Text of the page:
formerly "The View From Up Here"

Formerly titled "The View From Up Here" this column began in the Liberty Gazette June 26, 2007.

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October 19, 2010 Liberty Airport's Humble Beginnings: A visit with Benny Rusk, Part 3

The Liberty Gazette
October 19, 2010

Ely Air Lines
By Mike Ely and Linda Street-Ely

Welcome back, we’re on Part 3 from our fun visit with Benny Rusk, pinning down more oral history on the Liberty Airport and its most significant care takers. Says Benny’s daughter, Benetta, “the friendship of my dad, Earl Atkins, and Chester Holbrook was the source of many tales of adventure. I would get up in the morning and wait by the door,” she recalls of her childhood, “because I didn’t know where Daddy would be going next, but I knew there would always be an adventure.”

Benny enjoys reminiscing those days, and especially his good friend, Earl Atkins, whom he says, “was 24-karat.”

Mike: In addition to crop dusting and flight training, Earl bought and sold airplanes and operated a charter service. Benny says Earl really understood the business end of aviation, too. “Art Barkus’s dad held the patent on some oilfield machinery,” he explains. “When Art showed up for flying lessons, Earl explained to Art’s dad how airplanes can increase business by cutting down the sales staff’s travel time. A deal was struck whereby Earl would purchase a Twin Beech and provide charter service to the elder Mr. Barkus. He always credited Earl Atkins for tripling his business, because his sales staff was able to cover more ground in less time.”

And that’s the thing about business aviation. It pays for itself many times over, as Benny learned when he’d take clients to his ranch in West Texas. “It’d take 12 to 13 hours to drive the 595 miles from Liberty to the ranch but with that Comanche 400 we could make the trip out there in two hours and 40 minutes and with the wind at our back, make the return trip in two hours and 15 minutes.” Chuckling as he points out the window towards an airstrip behind his house, he says, “We’d leave late on Friday off that strip out there and be back on Monday morning before anyone knew we were gone.”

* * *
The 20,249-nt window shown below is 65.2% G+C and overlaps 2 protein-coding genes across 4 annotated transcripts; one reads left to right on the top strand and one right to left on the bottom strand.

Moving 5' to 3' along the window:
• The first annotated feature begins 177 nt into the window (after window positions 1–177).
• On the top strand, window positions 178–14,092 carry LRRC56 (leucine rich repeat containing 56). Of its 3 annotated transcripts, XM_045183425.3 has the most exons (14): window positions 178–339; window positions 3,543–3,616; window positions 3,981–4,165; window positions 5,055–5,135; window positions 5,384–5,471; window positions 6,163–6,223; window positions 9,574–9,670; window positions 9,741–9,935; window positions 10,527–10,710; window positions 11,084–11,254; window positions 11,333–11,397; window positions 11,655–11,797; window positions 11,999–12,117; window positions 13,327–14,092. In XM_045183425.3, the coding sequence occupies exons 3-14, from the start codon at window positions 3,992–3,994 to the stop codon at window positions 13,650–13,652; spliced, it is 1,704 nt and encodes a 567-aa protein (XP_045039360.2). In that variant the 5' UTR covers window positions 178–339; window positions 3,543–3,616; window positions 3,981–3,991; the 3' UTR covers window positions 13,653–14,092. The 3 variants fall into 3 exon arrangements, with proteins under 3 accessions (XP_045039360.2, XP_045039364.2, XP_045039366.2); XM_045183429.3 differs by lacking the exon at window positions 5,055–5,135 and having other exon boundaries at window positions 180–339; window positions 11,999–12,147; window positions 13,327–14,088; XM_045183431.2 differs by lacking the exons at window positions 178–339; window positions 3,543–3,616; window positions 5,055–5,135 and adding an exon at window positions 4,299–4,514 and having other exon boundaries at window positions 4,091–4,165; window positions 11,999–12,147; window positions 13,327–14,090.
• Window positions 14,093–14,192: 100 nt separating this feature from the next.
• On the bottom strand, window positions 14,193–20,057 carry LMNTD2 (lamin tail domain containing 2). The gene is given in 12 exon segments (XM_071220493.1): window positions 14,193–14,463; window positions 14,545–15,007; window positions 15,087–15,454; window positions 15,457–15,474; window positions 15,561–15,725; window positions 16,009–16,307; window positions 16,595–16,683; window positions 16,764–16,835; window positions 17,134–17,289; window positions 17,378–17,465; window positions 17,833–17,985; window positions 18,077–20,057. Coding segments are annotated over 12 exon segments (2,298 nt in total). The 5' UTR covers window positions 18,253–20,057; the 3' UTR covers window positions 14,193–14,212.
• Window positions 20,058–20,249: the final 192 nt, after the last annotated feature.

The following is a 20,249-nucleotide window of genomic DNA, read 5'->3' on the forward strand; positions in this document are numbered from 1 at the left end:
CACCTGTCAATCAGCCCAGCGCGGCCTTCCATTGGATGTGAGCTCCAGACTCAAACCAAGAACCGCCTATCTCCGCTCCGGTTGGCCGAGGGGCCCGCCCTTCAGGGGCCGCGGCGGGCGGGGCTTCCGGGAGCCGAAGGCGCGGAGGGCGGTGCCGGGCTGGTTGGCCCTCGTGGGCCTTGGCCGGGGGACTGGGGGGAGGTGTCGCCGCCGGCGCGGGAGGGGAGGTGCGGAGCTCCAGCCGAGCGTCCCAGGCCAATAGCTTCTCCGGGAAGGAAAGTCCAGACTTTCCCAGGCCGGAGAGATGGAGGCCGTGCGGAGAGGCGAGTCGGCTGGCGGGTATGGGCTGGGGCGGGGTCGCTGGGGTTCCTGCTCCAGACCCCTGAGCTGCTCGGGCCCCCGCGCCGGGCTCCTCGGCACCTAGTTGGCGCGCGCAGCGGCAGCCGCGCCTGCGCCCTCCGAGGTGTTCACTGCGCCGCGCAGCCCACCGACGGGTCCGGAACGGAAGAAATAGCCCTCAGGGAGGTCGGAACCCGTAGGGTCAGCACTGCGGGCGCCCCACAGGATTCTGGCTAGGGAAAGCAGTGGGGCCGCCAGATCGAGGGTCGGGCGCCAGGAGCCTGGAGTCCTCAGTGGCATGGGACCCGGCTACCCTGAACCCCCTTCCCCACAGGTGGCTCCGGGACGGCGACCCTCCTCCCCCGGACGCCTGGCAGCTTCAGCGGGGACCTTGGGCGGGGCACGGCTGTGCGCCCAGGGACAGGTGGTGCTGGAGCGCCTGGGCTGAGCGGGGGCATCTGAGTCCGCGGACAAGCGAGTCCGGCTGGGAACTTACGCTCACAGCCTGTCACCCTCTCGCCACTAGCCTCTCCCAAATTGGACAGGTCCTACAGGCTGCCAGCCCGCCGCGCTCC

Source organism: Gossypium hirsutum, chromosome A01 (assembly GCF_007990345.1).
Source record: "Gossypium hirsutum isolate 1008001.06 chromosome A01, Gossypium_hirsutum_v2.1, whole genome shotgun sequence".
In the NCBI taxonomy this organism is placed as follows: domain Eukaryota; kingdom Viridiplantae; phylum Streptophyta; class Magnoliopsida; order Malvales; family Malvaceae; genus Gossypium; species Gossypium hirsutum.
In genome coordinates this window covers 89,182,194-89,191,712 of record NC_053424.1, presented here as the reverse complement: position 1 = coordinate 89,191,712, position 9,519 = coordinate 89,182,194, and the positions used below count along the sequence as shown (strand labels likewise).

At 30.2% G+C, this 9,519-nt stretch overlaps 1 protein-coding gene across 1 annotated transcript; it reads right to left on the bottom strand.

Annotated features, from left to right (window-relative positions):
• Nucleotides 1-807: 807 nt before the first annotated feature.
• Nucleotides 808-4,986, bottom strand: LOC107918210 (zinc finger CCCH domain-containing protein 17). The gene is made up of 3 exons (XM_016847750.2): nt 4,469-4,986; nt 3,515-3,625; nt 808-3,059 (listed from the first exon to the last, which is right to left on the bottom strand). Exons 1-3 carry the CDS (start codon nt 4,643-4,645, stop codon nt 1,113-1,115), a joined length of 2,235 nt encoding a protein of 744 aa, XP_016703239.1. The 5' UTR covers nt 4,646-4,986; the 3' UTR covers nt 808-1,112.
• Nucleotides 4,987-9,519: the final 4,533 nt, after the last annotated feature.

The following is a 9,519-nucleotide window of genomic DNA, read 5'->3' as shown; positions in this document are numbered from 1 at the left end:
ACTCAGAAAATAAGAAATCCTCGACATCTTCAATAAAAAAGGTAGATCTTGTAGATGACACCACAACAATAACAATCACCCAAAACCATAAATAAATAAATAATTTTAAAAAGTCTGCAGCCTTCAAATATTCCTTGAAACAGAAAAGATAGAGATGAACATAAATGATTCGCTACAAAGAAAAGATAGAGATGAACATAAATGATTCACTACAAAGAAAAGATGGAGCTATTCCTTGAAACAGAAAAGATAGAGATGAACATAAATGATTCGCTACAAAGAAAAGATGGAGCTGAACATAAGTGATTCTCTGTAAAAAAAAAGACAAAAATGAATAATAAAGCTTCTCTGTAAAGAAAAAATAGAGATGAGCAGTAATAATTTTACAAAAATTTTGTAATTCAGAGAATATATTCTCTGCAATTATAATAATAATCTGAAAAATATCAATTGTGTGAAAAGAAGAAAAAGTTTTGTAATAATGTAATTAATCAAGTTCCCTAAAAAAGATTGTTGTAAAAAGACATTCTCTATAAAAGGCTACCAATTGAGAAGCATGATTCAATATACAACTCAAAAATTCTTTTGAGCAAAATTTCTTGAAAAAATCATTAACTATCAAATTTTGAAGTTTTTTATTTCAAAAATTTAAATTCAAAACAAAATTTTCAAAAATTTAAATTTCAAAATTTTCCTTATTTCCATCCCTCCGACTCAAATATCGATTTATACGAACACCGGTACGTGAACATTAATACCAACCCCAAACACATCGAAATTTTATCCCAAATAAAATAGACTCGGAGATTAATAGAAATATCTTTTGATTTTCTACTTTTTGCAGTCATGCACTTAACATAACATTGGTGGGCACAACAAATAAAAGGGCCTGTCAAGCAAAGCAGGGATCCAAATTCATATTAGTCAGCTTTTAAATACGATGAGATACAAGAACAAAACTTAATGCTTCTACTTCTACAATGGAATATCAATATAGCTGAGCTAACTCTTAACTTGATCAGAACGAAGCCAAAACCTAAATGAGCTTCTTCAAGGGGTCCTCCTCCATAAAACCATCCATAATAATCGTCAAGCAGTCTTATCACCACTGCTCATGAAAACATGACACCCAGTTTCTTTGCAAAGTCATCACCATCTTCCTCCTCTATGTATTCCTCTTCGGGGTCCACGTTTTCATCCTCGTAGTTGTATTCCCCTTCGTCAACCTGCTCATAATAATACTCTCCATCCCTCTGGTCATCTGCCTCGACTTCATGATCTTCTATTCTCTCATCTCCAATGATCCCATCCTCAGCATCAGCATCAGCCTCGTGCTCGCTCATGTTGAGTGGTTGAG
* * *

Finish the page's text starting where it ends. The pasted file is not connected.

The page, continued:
Benny’s only mishap was a belly-landing which occurred when a passenger was playing with the controls and Benny thought the gear was down. But there was the time, Linda Rusk reminds him, they were returning from a trip to her parents’ home when ice built up on their Cessna 310 (twin engine), making it heavy and altering the aerodynamics. Fortunately they were just over Eagle Lake Airport, but says Linda, “He had to land the airplane by looking out what little bit he could see out the side window. The front was covered in ice.” He credits Earl’s teaching as the reason he landed the plane safely, and says, “Every moment has been worth it. We take risks every day. You can see things from up there you never dreamed were there.”

Linda: From pheasant hunting in Nebraska to land deals in Louisiana, aviation has been an enriching part of Benny’s life. We always say we meet the neatest people in aviation, or, as Benny puts it, “just a different class of people.” A trip to Mexico for a fly-in turned out to be one of those times. We’ll have more next week. Till then, blue skies.

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